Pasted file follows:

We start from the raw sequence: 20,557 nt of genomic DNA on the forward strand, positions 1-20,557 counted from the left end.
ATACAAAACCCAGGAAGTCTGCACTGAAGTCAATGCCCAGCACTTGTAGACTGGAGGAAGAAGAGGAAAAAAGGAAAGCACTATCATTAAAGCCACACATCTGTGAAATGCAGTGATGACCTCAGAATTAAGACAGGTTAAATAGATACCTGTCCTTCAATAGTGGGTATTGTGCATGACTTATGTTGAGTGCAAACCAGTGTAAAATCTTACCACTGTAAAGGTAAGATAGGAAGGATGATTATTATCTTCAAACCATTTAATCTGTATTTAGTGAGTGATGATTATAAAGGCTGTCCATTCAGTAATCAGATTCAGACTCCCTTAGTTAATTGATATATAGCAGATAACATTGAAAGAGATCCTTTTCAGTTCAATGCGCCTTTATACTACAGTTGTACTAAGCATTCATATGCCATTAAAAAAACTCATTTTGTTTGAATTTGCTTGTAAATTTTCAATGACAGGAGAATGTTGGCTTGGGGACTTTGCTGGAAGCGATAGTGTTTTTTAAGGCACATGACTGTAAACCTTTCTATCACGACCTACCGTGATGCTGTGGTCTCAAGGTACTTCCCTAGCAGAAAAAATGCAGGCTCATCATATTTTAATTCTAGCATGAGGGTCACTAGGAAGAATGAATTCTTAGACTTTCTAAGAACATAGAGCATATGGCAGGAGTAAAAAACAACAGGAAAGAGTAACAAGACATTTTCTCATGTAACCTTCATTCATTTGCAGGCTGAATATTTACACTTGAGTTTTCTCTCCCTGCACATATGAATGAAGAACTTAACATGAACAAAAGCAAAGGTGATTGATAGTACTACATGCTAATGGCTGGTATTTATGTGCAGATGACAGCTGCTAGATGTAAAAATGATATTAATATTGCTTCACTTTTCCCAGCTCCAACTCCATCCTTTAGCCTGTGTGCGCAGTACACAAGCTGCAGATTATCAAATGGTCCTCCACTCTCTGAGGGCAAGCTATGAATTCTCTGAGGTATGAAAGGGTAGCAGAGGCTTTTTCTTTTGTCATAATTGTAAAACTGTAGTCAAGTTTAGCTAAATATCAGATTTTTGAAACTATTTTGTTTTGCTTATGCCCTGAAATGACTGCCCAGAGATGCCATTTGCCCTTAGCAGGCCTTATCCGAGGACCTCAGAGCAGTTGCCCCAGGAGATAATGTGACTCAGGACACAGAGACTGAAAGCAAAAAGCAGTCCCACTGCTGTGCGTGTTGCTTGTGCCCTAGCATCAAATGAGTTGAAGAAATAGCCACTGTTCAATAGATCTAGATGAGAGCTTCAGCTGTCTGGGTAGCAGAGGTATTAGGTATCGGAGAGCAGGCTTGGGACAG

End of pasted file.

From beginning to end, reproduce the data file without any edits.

We start from the raw sequence: 20,557 nt of genomic DNA on the forward strand, positions 1-20,557 counted from the left end.
ATACAAAACCCAGGAAGTCTGCACTGAAGTCAATGCCCAGCACTTGTAGACTGGAGGAAGAAGAGGAAAAAAGGAAAGCACTATCATTAAAGCCACACATCTGTGAAATGCAGTGATGACCTCAGAATTAAGACAGGTTAAATAGATACCTGTCCTTCAATAGTGGGTATTGTGCATGACTTATGTTGAGTGCAAACCAGTGTAAAATCTTACCACTGTAAAGGTAAGATAGGAAGGATGATTATTATCTTCAAACCATTTAATCTGTATTTAGTGAGTGATGATTATAAAGGCTGTCCATTCAGTAATCAGATTCAGACTCCCTTAGTTAATTGATATATAGCAGATAACATTGAAAGAGATCCTTTTCAGTTCAATGCGCCTTTATACTACAGTTGTACTAAGCATTCATATGCCATTAAAAAAACTCATTTTGTTTGAATTTGCTTGTAAATTTTCAATGACAGGAGAATGTTGGCTTGGGGACTTTGCTGGAAGCGATAGTGTTTTTTAAGGCACATGACTGTAAACCTTTCTATCACGACCTACCGTGATGCTGTGGTCTCAAGGTACTTCCCTAGCAGAAAAAATGCAGGCTCATCATATTTTAATTCTAGCATGAGGGTCACTAGGAAGAATGAATTCTTAGACTTTCTAAGAACATAGAGCATATGGCAGGAGTAAAAAACAACAGGAAAGAGTAACAAGACATTTTCTCATGTAACCTTCATTCATTTGCAGGCTGAATATTTACACTTGAGTTTTCTCTCCCTGCACATATGAATGAAGAACTTAACATGAACAAAAGCAAAGGTGATTGATAGTACTACATGCTAATGGCTGGTATTTATGTGCAGATGACAGCTGCTAGATGTAAAAATGATATTAATATTGCTTCACTTTTCCCAGCTCCAACTCCATCCTTTAGCCTGTGTGCGCAGTACACAAGCTGCAGATTATCAAATGGTCCTCCACTCTCTGAGGGCAAGCTATGAATTCTCTGAGGTATGAAAGGGTAGCAGAGGCTTTTTCTTTTGTCATAATTGTAAAACTGTAGTCAAGTTTAGCTAAATATCAGATTTTTGAAACTATTTTGTTTTGCTTATGCCCTGAAATGACTGCCCAGAGATGCCATTTGCCCTTAGCAGGCCTTATCCGAGGACCTCAGAGCAGTTGCCCCAGGAGATAATGTGACTCAGGACACAGAGACTGAAAGCAAAAAGCAGTCCCACTGCTGTGCGTGTTGCTTGTGCCCTAGCATCAAATGAGTTGAAGAAATAGCCACTGTTCAATAGATCTAGATGAGAGCTTCAGCTGTCTGGGTAGCAGAGGTATTAGGTATCGGAGAGCAGGCTTGGGACAG